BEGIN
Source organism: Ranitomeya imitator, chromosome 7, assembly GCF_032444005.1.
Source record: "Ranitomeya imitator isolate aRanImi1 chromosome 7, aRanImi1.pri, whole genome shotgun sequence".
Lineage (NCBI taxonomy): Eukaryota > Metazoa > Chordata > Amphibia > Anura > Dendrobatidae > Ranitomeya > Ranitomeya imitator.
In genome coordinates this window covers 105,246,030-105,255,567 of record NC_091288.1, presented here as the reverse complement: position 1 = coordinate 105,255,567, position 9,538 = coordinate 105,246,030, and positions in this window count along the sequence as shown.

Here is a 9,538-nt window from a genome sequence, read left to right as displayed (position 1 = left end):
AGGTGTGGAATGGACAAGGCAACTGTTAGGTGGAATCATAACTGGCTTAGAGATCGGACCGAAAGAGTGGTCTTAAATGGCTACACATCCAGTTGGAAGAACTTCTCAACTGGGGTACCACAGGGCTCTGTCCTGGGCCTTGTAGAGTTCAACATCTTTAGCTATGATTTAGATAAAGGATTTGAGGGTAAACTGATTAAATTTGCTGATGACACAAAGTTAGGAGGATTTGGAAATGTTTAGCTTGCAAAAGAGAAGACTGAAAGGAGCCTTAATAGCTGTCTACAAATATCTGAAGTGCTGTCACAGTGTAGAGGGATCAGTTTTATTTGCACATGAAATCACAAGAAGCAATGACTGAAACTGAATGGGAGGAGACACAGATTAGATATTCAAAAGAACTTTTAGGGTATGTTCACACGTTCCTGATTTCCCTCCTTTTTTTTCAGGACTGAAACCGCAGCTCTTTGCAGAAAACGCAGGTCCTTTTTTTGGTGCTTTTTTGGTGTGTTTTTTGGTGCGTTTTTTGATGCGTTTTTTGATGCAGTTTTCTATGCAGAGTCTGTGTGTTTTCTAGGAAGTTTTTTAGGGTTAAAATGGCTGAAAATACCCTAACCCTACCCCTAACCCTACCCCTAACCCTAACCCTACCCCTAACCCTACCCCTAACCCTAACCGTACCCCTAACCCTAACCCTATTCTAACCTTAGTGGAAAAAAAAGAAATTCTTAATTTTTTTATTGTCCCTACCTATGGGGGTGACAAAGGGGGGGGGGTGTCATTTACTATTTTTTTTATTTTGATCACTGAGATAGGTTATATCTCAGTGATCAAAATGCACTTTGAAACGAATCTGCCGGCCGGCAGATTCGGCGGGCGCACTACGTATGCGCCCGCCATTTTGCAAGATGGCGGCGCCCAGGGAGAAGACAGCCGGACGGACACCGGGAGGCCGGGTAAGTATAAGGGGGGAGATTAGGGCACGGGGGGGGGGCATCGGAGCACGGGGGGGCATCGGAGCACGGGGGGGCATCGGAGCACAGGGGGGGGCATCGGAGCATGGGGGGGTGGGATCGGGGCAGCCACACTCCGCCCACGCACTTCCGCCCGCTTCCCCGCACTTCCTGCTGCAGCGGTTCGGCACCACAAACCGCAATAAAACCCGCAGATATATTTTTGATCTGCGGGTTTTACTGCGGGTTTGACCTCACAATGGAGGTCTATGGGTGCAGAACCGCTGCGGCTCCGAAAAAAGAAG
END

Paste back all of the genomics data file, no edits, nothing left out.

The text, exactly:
Source organism: Ranitomeya imitator, chromosome 7, assembly GCF_032444005.1.
Source record: "Ranitomeya imitator isolate aRanImi1 chromosome 7, aRanImi1.pri, whole genome shotgun sequence".
Lineage (NCBI taxonomy): Eukaryota > Metazoa > Chordata > Amphibia > Anura > Dendrobatidae > Ranitomeya > Ranitomeya imitator.
In genome coordinates this window covers 105,246,030-105,255,567 of record NC_091288.1, presented here as the reverse complement: position 1 = coordinate 105,255,567, position 9,538 = coordinate 105,246,030, and positions in this window count along the sequence as shown.

Here is a 9,538-nt window from a genome sequence, read left to right as displayed (position 1 = left end):
AGGTGTGGAATGGACAAGGCAACTGTTAGGTGGAATCATAACTGGCTTAGAGATCGGACCGAAAGAGTGGTCTTAAATGGCTACACATCCAGTTGGAAGAACTTCTCAACTGGGGTACCACAGGGCTCTGTCCTGGGCCTTGTAGAGTTCAACATCTTTAGCTATGATTTAGATAAAGGATTTGAGGGTAAACTGATTAAATTTGCTGATGACACAAAGTTAGGAGGATTTGGAAATGTTTAGCTTGCAAAAGAGAAGACTGAAAGGAGCCTTAATAGCTGTCTACAAATATCTGAAGTGCTGTCACAGTGTAGAGGGATCAGTTTTATTTGCACATGAAATCACAAGAAGCAATGACTGAAACTGAATGGGAGGAGACACAGATTAGATATTCAAAAGAACTTTTAGGGTATGTTCACACGTTCCTGATTTCCCTCCTTTTTTTTCAGGACTGAAACCGCAGCTCTTTGCAGAAAACGCAGGTCCTTTTTTTGGTGCTTTTTTGGTGTGTTTTTTGGTGCGTTTTTTGATGCGTTTTTTGATGCAGTTTTCTATGCAGAGTCTGTGTGTTTTCTAGGAAGTTTTTTAGGGTTAAAATGGCTGAAAATACCCTAACCCTACCCCTAACCCTACCCCTAACCCTAACCCTACCCCTAACCCTACCCCTAACCCTAACCGTACCCCTAACCCTAACCCTATTCTAACCTTAGTGGAAAAAAAAGAAATTCTTAATTTTTTTATTGTCCCTACCTATGGGGGTGACAAAGGGGGGGGGGTGTCATTTACTATTTTTTTTATTTTGATCACTGAGATAGGTTATATCTCAGTGATCAAAATGCACTTTGAAACGAATCTGCCGGCCGGCAGATTCGGCGGGCGCACTACGTATGCGCCCGCCATTTTGCAAGATGGCGGCGCCCAGGGAGAAGACAGCCGGACGGACACCGGGAGGCCGGGTAAGTATAAGGGGGGAGATTAGGGCACGGGGGGGGGGCATCGGAGCACGGGGGGGCATCGGAGCACGGGGGGGCATCGGAGCACAGGGGGGGGCATCGGAGCATGGGGGGGTGGGATCGGGGCAGCCACACTCCGCCCACGCACTTCCGCCCGCTTCCCCGCACTTCCTGCTGCAGCGGTTCGGCACCACAAACCGCAATAAAACCCGCAGATATATTTTTGATCTGCGGGTTTTACTGCGGGTTTGACCTCACAATGGAGGTCTATGGGTGCAGAACCGCTGCGGCTCCGAAAAAAGAAG